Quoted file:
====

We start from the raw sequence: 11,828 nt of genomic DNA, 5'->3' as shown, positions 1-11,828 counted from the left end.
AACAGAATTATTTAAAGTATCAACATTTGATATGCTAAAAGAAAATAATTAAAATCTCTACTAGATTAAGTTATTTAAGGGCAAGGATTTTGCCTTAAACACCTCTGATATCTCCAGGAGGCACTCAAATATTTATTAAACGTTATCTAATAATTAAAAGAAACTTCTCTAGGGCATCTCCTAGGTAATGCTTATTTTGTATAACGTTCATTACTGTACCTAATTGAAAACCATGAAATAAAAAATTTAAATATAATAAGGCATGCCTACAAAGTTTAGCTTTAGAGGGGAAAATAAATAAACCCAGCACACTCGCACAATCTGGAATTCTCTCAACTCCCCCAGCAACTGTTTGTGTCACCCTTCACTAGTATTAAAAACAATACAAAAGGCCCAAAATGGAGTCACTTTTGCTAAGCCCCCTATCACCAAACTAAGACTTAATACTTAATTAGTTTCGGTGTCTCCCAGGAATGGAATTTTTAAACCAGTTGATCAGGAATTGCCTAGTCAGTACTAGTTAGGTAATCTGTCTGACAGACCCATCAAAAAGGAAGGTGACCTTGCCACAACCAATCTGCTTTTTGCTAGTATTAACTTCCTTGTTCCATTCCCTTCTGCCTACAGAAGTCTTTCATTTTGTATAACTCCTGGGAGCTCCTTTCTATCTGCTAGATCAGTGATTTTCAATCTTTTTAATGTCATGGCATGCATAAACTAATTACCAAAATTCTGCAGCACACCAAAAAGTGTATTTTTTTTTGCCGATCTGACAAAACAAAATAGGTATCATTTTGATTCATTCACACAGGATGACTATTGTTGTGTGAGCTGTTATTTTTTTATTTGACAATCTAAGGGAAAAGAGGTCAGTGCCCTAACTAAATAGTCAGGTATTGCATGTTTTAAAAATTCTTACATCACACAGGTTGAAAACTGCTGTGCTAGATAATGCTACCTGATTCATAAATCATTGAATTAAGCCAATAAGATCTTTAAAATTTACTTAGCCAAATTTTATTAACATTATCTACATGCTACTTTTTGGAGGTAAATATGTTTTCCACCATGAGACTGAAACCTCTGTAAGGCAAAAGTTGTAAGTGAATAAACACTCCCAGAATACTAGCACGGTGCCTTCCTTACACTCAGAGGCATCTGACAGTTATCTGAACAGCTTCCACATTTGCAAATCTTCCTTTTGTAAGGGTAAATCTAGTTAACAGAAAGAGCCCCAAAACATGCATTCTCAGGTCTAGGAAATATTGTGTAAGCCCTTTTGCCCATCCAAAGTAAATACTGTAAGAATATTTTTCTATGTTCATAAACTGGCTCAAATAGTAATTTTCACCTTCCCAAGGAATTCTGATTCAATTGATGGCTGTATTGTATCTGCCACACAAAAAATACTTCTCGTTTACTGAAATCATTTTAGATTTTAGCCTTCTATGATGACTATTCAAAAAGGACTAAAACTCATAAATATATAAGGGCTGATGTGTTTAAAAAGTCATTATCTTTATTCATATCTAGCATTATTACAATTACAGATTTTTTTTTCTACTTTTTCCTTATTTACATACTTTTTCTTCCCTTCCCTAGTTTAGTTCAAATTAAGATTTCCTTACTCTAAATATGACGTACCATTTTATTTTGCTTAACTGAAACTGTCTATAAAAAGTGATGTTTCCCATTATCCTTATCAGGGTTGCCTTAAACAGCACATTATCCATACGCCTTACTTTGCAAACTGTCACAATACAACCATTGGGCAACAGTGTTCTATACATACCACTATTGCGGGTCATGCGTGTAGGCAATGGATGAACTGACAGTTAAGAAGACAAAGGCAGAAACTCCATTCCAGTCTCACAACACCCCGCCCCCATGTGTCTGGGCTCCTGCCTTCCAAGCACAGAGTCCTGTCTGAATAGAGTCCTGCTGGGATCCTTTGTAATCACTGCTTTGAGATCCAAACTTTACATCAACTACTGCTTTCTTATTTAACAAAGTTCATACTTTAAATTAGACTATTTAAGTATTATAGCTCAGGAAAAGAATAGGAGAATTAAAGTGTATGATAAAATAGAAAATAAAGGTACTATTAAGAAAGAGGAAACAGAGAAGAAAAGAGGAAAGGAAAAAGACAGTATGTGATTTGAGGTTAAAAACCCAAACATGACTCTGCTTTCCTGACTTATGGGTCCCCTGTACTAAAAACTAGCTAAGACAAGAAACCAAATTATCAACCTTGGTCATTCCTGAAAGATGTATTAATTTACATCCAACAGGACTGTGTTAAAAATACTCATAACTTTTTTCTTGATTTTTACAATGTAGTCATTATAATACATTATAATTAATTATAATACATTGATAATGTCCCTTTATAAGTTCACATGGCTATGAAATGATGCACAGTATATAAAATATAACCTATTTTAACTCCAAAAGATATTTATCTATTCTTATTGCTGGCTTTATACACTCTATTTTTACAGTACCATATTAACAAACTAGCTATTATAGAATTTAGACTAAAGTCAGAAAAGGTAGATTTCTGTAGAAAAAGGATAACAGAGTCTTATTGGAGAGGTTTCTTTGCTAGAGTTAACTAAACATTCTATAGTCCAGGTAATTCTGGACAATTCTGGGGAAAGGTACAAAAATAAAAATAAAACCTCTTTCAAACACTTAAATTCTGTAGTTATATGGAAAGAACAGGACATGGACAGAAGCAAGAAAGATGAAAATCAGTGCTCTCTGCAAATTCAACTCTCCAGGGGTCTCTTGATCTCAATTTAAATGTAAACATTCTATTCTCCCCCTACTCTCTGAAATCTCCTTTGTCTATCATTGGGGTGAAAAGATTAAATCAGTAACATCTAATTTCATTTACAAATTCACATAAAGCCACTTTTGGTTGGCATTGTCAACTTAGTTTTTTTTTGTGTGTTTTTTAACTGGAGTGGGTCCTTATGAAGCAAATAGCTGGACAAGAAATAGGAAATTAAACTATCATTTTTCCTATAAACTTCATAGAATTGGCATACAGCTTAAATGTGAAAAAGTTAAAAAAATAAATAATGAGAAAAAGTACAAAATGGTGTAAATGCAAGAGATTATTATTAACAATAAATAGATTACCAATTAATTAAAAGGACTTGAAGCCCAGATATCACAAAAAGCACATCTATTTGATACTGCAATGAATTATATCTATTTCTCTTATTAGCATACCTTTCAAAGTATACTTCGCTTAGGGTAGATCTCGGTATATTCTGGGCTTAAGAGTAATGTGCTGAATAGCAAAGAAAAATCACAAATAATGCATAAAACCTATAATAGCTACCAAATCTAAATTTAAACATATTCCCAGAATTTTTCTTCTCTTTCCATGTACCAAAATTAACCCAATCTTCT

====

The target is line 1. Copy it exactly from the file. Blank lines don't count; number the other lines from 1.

We start from the raw sequence: 11,828 nt of genomic DNA, 5'->3' as shown, positions 1-11,828 counted from the left end.